Forex brokers lend money to traders so that they can increase their investments in the foreign exchange market. Leverage is therefore essentially the borrowing of money from a broker to increase one's return on investment. However, this also means that a trader increases his or her risk of losing more money.
Leverage is partly responsible for the popularity of forex trading since traders can easily choose the level of risk they wish to take with a reduced amount of capital.
Forex brokers can afford to offer leverage because the losses are limited to the trader's balance (the money he has deposited to his account). To keep the balance of a trader's account from being negative, brokers close a trader's positions if his account margin is unable to cover the loss. This is called a margin call or a stop out.
In forex trading, it is therefore possible to trade sums of money in excess of the initial deposit through leverage, but your losses cannot exceed the balance of your account.
The amount of money invested in a position is determined by the size of a lot. Typically, a standard lot is 100,000 units of the base currency (the currency on the left, ex: 100,000 euros for a EUR/USD position). Buying 1 lot of EUR/USD at 1.2500 is therefore equivalent to buying 100,000 euros that have a value of $125,000 (100,000 x 1.2500). It is also possible to purchase fractional lots, for example 0.10 lot = 10,000 units.
The change in price of a currency pair is expressed in "pips", a variation of 1 pip is equal to 0.0001. In our example of the purchase of 1 lot of EUR/USD, each variation of 1 pip is equal to $10 or the equivalent in euros for an account with a balance in euros (0.0001 x 100,000 = $10). If the trade moves 10 pips, the trader earns or loses $100, depending on the direction taken by the market.
The amounts invested may seem huge to retail traders, but leverage solves this problem. To use leverage, a trader must have a certain amount of equity which represents the margin, this minimum amount varies among brokers.
With leverage of 100:1, you only need to have €1,000 in margin to take on a €100,000 position, with leverage of 500:1, the required margin is only €200. Note that some brokers offer leverage higher than 500:1, but most professional traders will not use leverage higher than 10:1, as it greatly increases the risk of loss, especially if you have a small account that cannot withstand unrealised losses.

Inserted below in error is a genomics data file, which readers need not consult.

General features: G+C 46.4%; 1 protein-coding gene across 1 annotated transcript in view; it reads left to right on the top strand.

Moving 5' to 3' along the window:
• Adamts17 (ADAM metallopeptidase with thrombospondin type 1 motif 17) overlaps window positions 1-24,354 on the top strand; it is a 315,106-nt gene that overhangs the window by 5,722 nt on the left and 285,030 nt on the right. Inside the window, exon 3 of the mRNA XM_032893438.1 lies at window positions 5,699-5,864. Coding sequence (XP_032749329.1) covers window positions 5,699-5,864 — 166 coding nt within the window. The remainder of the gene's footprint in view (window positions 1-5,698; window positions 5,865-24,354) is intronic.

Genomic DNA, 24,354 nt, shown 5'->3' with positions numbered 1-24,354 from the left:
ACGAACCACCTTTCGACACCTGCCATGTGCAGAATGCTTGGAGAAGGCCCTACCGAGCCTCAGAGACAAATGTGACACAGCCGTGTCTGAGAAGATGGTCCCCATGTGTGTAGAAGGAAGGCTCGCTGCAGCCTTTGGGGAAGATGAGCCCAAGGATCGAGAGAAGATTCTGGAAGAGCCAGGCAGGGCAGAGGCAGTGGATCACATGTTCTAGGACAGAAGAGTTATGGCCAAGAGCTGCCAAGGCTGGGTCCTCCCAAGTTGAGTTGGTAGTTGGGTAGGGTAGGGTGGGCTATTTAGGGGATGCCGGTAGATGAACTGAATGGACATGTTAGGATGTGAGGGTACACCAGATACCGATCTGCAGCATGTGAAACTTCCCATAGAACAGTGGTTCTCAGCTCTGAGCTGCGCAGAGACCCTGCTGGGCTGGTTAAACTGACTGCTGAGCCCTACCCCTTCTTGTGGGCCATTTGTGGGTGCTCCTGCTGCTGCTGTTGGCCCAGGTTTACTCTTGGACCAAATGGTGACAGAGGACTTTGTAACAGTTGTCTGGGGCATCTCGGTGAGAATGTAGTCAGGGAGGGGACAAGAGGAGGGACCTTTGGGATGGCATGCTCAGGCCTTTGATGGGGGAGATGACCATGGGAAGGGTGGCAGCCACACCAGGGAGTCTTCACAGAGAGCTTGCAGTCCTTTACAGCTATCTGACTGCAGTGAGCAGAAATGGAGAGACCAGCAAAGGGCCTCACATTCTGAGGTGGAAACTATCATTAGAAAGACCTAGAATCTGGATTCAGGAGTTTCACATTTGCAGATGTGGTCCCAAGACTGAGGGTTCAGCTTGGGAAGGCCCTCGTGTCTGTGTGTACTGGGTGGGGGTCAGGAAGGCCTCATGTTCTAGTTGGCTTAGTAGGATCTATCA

A common mistake beginning forex traders make is to use leverage without taking into account the risk in relation to the amount of money available in their trading account. Leverage can wipe out a trading account very quickly if it is not handled properly.
For example, if a trader has a $1,000 trading account and uses 100:1 leverage, each 1-pip movement is worth $10. If his stop is set 10 pips away from the entry point and it is hit, the trader loses $100, or 10% of his trading account. A reasonable trader generally will not risk more than 3% of his account on a position if he follows strict money management rules.
If risk management rules are properly used, the level of leverage is not important.
Traders base their risk on a percentage of their account's total balance. In other words, the risk on each trade is the same regardless of the amount of leverage used.
A trader that has a $1,000 trading account and a stop loss set at 10 pips can use 10:1 leverage with a position of 0.10 lot. Thus, each pip is worth $1 and the risk taken on the trade is $10 or just 1% of the account.
Risk must be calculated according to one's account balance, the size of the position and the stop loss level.
Forex brokers make money from spreads or from commissions earned on trading volumes. Leverage increases brokers' income since traders who use high leverage increase their trading volume (and their risk of losing).
For example, if a trader opens an account with $1,000 and decides to buy 1 standard lot of EUR/USD with a spread of 2 pips, he uses leverage of 100:1 and each pip is worth $10. The cost of the trade is $20 (the 2-pip spread), which already represents 2% of his account. This level is unsustainable and this is one of the reasons why traders who use leverage without considering risk in relation to a percentage of their capital tend to lose their capital quickly.
A competent trader that respects risk management rules (ex: no more than 3% on a trade) will use a maximum leverage of 10:1, where each pip is worth $1. In this case, the cost of each trade is $2, or 0.20% of the account. He can therefore set his stop loss correctly in order to not exceed a 3% risk.